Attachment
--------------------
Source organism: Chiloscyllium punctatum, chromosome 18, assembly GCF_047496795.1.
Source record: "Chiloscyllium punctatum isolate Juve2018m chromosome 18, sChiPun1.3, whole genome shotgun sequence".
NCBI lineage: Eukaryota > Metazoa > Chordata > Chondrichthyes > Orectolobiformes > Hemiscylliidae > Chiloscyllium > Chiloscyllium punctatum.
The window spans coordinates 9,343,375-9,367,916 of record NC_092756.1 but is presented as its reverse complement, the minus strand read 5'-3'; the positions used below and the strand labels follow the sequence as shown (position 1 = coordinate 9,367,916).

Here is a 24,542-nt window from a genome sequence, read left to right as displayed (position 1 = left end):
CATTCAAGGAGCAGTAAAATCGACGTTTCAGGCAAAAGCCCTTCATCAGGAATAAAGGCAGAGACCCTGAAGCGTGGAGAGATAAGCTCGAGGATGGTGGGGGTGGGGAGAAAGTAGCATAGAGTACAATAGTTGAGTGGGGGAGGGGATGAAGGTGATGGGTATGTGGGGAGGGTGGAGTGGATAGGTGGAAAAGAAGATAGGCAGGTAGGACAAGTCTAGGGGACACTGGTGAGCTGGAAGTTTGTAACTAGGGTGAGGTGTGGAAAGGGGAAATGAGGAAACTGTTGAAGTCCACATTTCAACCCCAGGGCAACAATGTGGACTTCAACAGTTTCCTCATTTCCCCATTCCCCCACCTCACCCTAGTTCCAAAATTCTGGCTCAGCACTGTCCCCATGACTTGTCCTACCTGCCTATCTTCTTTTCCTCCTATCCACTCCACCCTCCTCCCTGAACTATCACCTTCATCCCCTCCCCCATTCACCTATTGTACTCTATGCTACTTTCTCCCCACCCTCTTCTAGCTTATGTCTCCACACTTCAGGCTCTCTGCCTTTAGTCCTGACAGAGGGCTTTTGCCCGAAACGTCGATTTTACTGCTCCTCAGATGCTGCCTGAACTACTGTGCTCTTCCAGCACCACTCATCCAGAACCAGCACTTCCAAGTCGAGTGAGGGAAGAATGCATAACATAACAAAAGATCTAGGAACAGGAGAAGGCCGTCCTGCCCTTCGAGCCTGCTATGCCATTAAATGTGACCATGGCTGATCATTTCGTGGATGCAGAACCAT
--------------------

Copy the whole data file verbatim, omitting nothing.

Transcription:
Source organism: Chiloscyllium punctatum, chromosome 18, assembly GCF_047496795.1.
Source record: "Chiloscyllium punctatum isolate Juve2018m chromosome 18, sChiPun1.3, whole genome shotgun sequence".
NCBI lineage: Eukaryota > Metazoa > Chordata > Chondrichthyes > Orectolobiformes > Hemiscylliidae > Chiloscyllium > Chiloscyllium punctatum.
The window spans coordinates 9,343,375-9,367,916 of record NC_092756.1 but is presented as its reverse complement, the minus strand read 5'-3'; the positions used below and the strand labels follow the sequence as shown (position 1 = coordinate 9,367,916).

Here is a 24,542-nt window from a genome sequence, read left to right as displayed (position 1 = left end):
CATTCAAGGAGCAGTAAAATCGACGTTTCAGGCAAAAGCCCTTCATCAGGAATAAAGGCAGAGACCCTGAAGCGTGGAGAGATAAGCTCGAGGATGGTGGGGGTGGGGAGAAAGTAGCATAGAGTACAATAGTTGAGTGGGGGAGGGGATGAAGGTGATGGGTATGTGGGGAGGGTGGAGTGGATAGGTGGAAAAGAAGATAGGCAGGTAGGACAAGTCTAGGGGACACTGGTGAGCTGGAAGTTTGTAACTAGGGTGAGGTGTGGAAAGGGGAAATGAGGAAACTGTTGAAGTCCACATTTCAACCCCAGGGCAACAATGTGGACTTCAACAGTTTCCTCATTTCCCCATTCCCCCACCTCACCCTAGTTCCAAAATTCTGGCTCAGCACTGTCCCCATGACTTGTCCTACCTGCCTATCTTCTTTTCCTCCTATCCACTCCACCCTCCTCCCTGAACTATCACCTTCATCCCCTCCCCCATTCACCTATTGTACTCTATGCTACTTTCTCCCCACCCTCTTCTAGCTTATGTCTCCACACTTCAGGCTCTCTGCCTTTAGTCCTGACAGAGGGCTTTTGCCCGAAACGTCGATTTTACTGCTCCTCAGATGCTGCCTGAACTACTGTGCTCTTCCAGCACCACTCATCCAGAACCAGCACTTCCAAGTCGAGTGAGGGAAGAATGCATAACATAACAAAAGATCTAGGAACAGGAGAAGGCCGTCCTGCCCTTCGAGCCTGCTATGCCATTAAATGTGACCATGGCTGATCATTTCGTGGATGCAGAACCAT